Long gone are the days of having to open the front door, or even turn on the television, to check the weather before getting your day started. I don’t even have to look at the bright light of my phone anymore.
When I wake up in the morning, I admit, I take full advantage of my ability to roll over and ask my Amazon ‘Alexa’ what the weather is going to be like that day. Her voice is soothing, she gets straight to point, and I get the info I need without lifting a finger – or even taking my head off the pillow.
We are able to take advantage of Artificial Intelligence (AI) assistants like Amazon’s ‘Alexa’, but at what cost? Are we growing too dependent on AI? Are machines like ‘Alexa’ going to cause the old-school ways of research, whether online or through reading books, become obsolete?
Is AI Taking Advantage of Our Lack of Focus?
Since the year 2000, we have learned that our attention spans, as a whole, have depleted from 12 second to 8 seconds. The success of apps like Snapchat, is partly due to their ability to tap into this short-span data.
Companies like Amazon are beginning to take advantage of our laziness as well. Other than answering simple questions, ‘Alexa’ is able to assist with tasks like adding things to my cart on Amazon using only my voice.
There are also third-party extensions that sync with ‘Alexa’ to perform tasks around the home such as turning the lights on and off, changing the temperature on the thermostat, etc.
Children are also able to use ‘Alexa’ to ask research questions, which is where things get complicated. Many parents have admitted to having to limit their children’s time with ‘Alexa’ so they don’t become dependent on using the device for schoolwork.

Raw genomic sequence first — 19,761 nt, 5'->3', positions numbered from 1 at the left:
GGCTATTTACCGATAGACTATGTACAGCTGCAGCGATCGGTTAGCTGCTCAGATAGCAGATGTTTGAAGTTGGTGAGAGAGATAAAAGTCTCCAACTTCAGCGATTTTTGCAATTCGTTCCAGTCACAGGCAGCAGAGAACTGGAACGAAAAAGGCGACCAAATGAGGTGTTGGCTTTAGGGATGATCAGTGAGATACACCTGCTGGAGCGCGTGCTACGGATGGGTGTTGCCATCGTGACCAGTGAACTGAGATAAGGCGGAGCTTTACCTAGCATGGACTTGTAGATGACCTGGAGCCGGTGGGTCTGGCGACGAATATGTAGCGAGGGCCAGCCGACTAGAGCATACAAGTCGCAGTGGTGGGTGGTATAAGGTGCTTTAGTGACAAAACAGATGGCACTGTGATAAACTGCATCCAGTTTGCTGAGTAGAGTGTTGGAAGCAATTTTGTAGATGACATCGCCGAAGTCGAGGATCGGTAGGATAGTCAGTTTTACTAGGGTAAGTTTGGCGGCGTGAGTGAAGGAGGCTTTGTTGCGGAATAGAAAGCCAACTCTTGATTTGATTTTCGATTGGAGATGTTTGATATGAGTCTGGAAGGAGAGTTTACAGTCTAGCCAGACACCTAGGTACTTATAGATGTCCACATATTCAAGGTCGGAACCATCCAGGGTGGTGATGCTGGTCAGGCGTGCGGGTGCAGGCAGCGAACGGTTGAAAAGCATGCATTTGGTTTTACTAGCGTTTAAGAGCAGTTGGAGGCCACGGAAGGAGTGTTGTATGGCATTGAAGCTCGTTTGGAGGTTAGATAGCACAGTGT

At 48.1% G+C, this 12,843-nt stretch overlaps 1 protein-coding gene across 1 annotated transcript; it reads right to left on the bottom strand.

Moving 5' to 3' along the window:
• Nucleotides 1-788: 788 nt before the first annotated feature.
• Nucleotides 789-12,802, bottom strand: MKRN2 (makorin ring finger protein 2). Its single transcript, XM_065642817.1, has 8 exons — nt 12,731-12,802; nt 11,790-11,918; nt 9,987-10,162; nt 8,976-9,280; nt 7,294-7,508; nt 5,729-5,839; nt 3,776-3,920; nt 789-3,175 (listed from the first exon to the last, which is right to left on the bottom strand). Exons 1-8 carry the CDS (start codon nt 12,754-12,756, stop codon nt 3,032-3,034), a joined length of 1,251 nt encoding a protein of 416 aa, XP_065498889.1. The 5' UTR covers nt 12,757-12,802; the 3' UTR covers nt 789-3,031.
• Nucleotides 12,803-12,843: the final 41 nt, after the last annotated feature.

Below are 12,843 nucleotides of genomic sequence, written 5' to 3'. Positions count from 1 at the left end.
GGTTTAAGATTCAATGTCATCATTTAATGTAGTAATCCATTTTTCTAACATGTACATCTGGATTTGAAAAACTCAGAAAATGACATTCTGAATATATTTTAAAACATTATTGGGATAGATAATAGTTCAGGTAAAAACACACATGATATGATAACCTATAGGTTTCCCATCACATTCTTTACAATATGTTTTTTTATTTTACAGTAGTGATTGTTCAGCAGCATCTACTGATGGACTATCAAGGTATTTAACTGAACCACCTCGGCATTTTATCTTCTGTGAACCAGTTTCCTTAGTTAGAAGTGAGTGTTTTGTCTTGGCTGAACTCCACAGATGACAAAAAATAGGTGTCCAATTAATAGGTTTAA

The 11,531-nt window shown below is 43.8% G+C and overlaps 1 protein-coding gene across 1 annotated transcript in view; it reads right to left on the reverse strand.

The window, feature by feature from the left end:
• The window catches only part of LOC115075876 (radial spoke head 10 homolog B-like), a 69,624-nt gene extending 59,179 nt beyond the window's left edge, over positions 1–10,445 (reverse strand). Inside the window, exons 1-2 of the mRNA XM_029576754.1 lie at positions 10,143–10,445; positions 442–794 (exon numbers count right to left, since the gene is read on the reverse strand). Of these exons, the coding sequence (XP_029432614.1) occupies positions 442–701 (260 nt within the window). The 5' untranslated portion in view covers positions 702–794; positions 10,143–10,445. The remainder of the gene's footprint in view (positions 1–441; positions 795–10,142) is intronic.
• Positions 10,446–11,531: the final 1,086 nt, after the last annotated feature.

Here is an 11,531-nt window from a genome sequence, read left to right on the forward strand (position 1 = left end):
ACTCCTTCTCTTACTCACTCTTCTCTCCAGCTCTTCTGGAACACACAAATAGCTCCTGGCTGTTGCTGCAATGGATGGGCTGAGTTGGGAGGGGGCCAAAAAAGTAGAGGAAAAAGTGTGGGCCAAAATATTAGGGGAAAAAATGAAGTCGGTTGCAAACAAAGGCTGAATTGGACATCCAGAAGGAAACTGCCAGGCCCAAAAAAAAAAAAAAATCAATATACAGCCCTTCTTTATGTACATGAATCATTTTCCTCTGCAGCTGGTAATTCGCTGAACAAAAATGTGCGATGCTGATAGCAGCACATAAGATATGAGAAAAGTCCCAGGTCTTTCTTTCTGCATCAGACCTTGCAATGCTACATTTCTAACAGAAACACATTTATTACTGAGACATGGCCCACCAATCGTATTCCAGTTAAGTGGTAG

While AI gives kids ease-of-access, as opposed to having to search for a book for information, studies show that we may not retain information the same way when we hear it versus when we read it, mostly due to our growing lack of focus.
Is Our Information Safe?
AI devices and technologies are known to keep a record of what we say. The ‘Alexa’ smartphone app allows you to delete your browser history from the log on your phone, but we aren’t entirely sure that the information isn’t stored elsewhere.
Keep in mind, too, that Amazon is a retailer first. The data they retrieve from an ‘Alexa’ user is used to help them market certain things to those people. For instance, if you ask a question about the Coral Reef, you can probably expect a book on the subject to pop up on your suggested list of products on Amazon’s site.
So how safe is our information with Amazon’s Alexa?
So far, it looks like Amazon has the back of its customers. Take the murder in Bentonville, Arkansas for instance. Upon receiving a warrant for any data collected from a specific device for potential use in a murder trial, Amazon responded with a big “N-O.”
Privacy policies, however, can change over time. Companies could also have more control over how they market products to consumers using this information. Does this mean we may also be learning information that we aren’t necessarily looking for since ‘Alexa’ could potentially share with us only what she wants to?
If AI learned to be more in control of our data, as well as more dominant in our homes, would future generations have to evolve to retain more information?